On June 15, 1974, when President Richard Nixon paid a visit to Syrian president Hafez al-Assad (father of Syria’s current president). As Air Force One entered Syrian airspace, four camouflaged MiG fighters joined up on the VC-137’s wings.
Air Force One’s captain immediately acted to defend the iconic aircraft and its high-profile passengers.
White House officials awaiting the president’s arrival in Damascus told UPI reporters that they had been informed of the Syrian military’s plan to send honor escorts for Air Force One, but the officials didn’t bother to pass the information along to Air Force One pilot Colonel Ralph D. Albertazzie, who, fearing attack, banked violently right. For the next seven minutes, Albertazzie flew a series of evasive maneuvers, including a steep dive.
Air And Space Magazine describes the strange encounter as such:
Air Force One pilot Colonel Ralph D. Albertazzie, who, fearing attack, banked violently right. For the next seven minutes, Albertazzie flew a series of evasive maneuvers, including a steep dive.
Remembering the incident years later to reporter Kenneth Walsh, author of Air Force One: A History of the Presidents and Their Planes, CNN political analyst David Gergen, at the time a Nixon aide who was on Air Force One, said he wondered if the passengers would survive. He and others had been thrown to the floor.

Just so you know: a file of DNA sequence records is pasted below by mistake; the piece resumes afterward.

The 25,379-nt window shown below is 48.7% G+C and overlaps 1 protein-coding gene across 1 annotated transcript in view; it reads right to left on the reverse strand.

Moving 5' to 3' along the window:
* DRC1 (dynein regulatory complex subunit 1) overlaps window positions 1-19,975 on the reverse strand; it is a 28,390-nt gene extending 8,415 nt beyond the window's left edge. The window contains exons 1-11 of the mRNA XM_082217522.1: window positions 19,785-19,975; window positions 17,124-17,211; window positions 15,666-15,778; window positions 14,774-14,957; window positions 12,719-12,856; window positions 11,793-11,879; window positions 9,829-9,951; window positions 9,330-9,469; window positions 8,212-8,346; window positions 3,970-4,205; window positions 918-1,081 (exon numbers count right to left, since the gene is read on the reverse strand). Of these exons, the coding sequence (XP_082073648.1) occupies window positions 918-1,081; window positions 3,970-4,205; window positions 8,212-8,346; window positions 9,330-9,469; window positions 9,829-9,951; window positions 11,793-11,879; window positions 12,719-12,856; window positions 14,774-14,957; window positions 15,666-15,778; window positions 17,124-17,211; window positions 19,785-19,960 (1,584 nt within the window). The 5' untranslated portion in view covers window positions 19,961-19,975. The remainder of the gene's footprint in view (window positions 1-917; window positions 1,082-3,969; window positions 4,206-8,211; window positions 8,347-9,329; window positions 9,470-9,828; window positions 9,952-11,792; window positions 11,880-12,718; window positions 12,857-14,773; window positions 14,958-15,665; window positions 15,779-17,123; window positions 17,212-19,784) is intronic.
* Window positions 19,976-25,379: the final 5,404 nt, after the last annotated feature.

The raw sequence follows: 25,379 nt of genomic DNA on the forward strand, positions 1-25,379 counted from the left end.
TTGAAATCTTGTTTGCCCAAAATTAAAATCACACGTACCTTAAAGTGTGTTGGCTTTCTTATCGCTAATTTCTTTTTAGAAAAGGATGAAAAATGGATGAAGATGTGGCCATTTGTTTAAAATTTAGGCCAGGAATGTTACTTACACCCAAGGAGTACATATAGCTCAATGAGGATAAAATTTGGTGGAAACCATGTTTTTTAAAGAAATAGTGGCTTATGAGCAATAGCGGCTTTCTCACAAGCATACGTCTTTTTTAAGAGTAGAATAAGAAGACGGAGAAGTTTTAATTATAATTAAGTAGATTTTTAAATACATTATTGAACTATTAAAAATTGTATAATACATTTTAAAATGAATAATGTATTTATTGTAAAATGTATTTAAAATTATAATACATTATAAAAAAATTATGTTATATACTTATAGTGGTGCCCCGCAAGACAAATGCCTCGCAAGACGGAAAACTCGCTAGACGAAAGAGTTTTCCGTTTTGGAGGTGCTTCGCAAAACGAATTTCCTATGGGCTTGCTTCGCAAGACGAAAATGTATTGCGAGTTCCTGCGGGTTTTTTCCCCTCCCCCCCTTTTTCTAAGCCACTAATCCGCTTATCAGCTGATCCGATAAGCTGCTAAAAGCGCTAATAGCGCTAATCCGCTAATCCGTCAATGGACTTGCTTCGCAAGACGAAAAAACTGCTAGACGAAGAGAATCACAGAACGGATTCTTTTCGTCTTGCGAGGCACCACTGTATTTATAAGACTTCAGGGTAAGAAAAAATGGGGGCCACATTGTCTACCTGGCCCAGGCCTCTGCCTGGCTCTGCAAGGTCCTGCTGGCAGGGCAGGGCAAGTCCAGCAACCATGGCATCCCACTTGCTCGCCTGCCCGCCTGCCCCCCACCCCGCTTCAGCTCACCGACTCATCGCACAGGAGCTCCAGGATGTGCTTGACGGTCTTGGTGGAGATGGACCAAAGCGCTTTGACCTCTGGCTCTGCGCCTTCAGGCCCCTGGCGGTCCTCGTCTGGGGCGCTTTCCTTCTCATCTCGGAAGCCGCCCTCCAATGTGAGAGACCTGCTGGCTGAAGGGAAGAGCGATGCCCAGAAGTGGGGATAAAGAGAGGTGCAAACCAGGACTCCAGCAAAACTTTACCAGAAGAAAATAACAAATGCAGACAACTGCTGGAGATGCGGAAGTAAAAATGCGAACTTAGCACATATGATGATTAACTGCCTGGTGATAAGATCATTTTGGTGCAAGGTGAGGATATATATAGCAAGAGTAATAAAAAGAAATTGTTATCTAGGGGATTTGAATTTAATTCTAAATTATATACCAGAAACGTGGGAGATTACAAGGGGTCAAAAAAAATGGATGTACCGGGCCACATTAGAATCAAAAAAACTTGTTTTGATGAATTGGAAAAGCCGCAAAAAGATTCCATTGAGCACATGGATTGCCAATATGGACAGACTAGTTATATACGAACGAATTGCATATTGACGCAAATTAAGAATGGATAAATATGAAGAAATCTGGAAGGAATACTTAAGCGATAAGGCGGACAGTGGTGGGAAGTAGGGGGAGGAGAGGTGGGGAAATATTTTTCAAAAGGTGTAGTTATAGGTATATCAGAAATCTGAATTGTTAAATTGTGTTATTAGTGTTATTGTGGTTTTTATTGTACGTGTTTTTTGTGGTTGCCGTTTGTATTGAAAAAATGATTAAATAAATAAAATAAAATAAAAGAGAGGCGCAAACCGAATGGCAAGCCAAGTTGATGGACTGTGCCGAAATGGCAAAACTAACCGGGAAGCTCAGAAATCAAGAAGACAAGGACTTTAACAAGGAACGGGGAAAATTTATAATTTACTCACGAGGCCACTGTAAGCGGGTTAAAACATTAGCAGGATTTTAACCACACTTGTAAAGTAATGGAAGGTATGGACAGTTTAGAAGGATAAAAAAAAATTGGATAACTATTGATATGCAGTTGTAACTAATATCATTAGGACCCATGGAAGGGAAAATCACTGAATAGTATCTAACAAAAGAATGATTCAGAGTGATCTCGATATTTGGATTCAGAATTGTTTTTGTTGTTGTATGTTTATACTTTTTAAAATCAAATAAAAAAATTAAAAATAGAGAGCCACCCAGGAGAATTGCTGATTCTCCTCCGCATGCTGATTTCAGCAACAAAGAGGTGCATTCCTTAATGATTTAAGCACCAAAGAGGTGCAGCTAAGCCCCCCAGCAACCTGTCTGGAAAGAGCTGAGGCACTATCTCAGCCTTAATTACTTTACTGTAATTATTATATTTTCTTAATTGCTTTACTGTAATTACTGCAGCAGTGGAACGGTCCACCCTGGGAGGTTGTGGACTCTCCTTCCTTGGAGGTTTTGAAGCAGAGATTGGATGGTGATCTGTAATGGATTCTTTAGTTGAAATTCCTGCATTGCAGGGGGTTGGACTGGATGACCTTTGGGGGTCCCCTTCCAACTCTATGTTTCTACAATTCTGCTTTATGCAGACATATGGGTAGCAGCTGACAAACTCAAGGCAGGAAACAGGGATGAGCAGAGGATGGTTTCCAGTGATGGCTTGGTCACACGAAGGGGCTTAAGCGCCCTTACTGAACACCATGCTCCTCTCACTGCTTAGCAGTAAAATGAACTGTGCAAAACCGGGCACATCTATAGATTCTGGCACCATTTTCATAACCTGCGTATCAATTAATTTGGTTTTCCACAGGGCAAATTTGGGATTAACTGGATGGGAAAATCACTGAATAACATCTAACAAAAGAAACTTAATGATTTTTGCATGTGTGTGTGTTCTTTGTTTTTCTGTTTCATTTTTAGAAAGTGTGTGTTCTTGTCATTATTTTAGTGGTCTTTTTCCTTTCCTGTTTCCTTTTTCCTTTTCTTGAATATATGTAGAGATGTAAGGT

The whole incident was a big and dangerous misunderstanding. White House officials already in Damascus had been told that the Syrian Air Force had planned to give Air Force One and honorary escort as it crossed into its territory, but nobody had informed Air Force One’s crew about the high-flying welcome wagon of sorts. After attempting to evade being shot down by the MiGs for seven long minutes—pushing the Boeing 707 derivative to the edge of its envelope and probably beyond—air traffic controllers informed Air Force One that the MiGs were not hostile and were there just as a formality as described to the White House advance party.
The flight continued on to land safely in Damascus where Nixon was treated to a full state welcome on the tarmac. ANew York Times article published the following day describes the reception:
When Mr. Nixon’s plane landed here in the late afternoon, he was given a 21‐gun salute. The road leading into Damascus was lined with soldiers in camouflaged combat uniforms and with fixed bayonets. The Golan Heights could be seen in the golden haze to the right as the limousine drove out of the airport
Nixon never publically recounted the terrifying moments in the sky that day, but he had privately told reporter and author Kenneth Walsh that it really did scare him.
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